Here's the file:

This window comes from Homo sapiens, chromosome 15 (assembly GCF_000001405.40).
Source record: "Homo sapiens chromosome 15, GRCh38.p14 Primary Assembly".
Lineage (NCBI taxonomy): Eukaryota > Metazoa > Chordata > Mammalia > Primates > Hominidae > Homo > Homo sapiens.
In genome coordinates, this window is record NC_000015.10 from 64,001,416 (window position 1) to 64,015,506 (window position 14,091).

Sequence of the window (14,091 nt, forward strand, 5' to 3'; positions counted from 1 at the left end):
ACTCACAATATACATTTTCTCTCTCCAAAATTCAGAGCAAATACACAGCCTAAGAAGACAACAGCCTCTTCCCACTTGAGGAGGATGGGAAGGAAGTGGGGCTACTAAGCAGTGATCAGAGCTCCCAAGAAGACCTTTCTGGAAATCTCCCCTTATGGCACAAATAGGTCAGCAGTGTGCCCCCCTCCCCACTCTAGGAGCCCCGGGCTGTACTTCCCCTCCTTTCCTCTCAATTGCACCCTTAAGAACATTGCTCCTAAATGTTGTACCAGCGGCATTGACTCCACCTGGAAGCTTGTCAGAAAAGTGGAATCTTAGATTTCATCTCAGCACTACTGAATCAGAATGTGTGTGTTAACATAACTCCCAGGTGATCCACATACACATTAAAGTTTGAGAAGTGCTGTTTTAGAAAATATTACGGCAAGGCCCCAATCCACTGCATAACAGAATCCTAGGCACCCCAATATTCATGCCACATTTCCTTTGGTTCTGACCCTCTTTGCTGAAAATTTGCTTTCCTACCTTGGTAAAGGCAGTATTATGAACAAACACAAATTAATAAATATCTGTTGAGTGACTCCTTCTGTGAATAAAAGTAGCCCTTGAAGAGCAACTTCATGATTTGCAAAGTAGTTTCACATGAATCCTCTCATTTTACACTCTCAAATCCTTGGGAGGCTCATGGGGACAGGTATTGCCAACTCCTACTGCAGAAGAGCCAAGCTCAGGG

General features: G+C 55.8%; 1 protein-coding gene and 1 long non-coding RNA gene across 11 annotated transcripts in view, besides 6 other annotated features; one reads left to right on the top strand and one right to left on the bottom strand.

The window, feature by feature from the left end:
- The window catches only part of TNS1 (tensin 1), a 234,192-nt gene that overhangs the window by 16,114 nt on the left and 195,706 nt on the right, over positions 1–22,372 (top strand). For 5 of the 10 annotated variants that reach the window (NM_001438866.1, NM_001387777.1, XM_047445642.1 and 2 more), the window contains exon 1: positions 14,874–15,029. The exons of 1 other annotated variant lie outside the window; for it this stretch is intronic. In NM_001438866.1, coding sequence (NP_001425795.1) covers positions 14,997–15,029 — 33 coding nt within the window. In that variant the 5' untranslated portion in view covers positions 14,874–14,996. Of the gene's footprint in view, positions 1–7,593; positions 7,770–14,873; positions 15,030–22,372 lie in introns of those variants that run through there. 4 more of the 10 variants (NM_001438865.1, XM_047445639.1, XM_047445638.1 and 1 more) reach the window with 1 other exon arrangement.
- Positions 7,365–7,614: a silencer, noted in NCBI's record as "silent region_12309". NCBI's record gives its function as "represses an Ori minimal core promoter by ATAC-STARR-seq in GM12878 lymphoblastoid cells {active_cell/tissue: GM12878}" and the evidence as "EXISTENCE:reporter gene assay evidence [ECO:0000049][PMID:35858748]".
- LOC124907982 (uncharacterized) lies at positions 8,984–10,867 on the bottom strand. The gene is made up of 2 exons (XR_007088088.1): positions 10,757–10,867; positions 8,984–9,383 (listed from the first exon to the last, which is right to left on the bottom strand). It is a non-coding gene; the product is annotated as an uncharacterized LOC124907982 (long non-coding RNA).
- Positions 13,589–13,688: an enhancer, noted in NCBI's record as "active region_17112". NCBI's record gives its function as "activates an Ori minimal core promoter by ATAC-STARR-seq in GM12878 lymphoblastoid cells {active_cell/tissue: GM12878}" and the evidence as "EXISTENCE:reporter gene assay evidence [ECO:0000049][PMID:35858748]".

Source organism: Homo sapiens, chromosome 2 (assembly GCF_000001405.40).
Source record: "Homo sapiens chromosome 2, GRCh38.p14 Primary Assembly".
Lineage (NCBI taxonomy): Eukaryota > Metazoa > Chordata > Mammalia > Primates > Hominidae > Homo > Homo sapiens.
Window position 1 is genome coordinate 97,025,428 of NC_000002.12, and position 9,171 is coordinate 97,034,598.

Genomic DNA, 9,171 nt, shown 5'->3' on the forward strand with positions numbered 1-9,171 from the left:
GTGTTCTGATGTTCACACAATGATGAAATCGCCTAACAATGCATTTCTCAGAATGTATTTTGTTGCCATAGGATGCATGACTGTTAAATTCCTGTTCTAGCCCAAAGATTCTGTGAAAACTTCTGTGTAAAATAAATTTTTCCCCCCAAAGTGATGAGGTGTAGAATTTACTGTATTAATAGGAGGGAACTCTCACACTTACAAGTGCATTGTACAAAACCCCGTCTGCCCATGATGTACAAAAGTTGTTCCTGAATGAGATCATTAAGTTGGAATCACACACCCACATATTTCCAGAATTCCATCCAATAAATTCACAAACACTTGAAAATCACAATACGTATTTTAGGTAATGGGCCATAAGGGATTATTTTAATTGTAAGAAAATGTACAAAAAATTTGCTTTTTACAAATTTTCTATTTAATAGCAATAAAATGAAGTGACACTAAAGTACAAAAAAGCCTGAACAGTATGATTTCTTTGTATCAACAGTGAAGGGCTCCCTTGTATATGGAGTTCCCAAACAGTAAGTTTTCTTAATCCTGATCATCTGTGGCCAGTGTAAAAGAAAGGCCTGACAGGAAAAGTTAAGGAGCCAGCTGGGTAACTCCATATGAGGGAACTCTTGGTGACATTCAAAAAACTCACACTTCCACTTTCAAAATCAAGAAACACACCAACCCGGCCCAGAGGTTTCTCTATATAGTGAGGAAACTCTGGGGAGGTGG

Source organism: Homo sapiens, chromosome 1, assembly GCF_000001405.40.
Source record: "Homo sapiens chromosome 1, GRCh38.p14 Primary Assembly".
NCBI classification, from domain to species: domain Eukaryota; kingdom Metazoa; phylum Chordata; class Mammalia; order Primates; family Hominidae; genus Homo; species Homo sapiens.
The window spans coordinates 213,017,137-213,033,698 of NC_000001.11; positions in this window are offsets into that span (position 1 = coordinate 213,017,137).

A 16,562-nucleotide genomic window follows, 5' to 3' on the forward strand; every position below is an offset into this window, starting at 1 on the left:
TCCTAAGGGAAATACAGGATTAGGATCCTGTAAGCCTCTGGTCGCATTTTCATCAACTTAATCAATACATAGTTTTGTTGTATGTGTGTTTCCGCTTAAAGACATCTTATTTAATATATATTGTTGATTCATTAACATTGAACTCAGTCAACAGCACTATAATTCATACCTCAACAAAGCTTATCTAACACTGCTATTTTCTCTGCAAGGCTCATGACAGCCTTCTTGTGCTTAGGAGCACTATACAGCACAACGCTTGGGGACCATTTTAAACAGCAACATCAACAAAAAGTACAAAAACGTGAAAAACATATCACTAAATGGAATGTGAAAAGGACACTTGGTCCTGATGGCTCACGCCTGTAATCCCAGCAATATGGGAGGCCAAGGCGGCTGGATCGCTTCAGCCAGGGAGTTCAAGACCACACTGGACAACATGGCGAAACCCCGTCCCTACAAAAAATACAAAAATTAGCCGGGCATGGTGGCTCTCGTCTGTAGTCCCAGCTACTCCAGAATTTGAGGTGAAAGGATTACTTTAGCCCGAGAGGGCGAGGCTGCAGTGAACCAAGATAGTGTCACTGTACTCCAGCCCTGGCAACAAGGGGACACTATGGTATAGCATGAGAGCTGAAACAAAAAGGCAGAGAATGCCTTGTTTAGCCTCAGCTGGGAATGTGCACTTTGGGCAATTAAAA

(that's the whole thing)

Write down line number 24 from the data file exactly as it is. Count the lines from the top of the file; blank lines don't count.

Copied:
TCCTAAGGGAAATACAGGATTAGGATCCTGTAAGCCTCTGGTCGCATTTTCATCAACTTAATCAATACATAGTTTTGTTGTATGTGTGTTTCCGCTTAAAGACATCTTATTTAATATATATTGTTGATTCATTAACATTGAACTCAGTCAACAGCACTATAATTCATACCTCAACAAAGCTTATCTAACACTGCTATTTTCTCTGCAAGGCTCATGACAGCCTTCTTGTGCTTAGGAGCACTATACAGCACAACGCTTGGGGACCATTTTAAACAGCAACATCAACAAAAAGTACAAAAACGTGAAAAACATATCACTAAATGGAATGTGAAAAGGACACTTGGTCCTGATGGCTCACGCCTGTAATCCCAGCAATATGGGAGGCCAAGGCGGCTGGATCGCTTCAGCCAGGGAGTTCAAGACCACACTGGACAACATGGCGAAACCCCGTCCCTACAAAAAATACAAAAATTAGCCGGGCATGGTGGCTCTCGTCTGTAGTCCCAGCTACTCCAGAATTTGAGGTGAAAGGATTACTTTAGCCCGAGAGGGCGAGGCTGCAGTGAACCAAGATAGTGTCACTGTACTCCAGCCCTGGCAACAAGGGGACACTATGGTATAGCATGAGAGCTGAAACAAAAAGGCAGAGAATGCCTTGTTTAGCCTCAGCTGGGAATGTGCACTTTGGGCAATTAAAA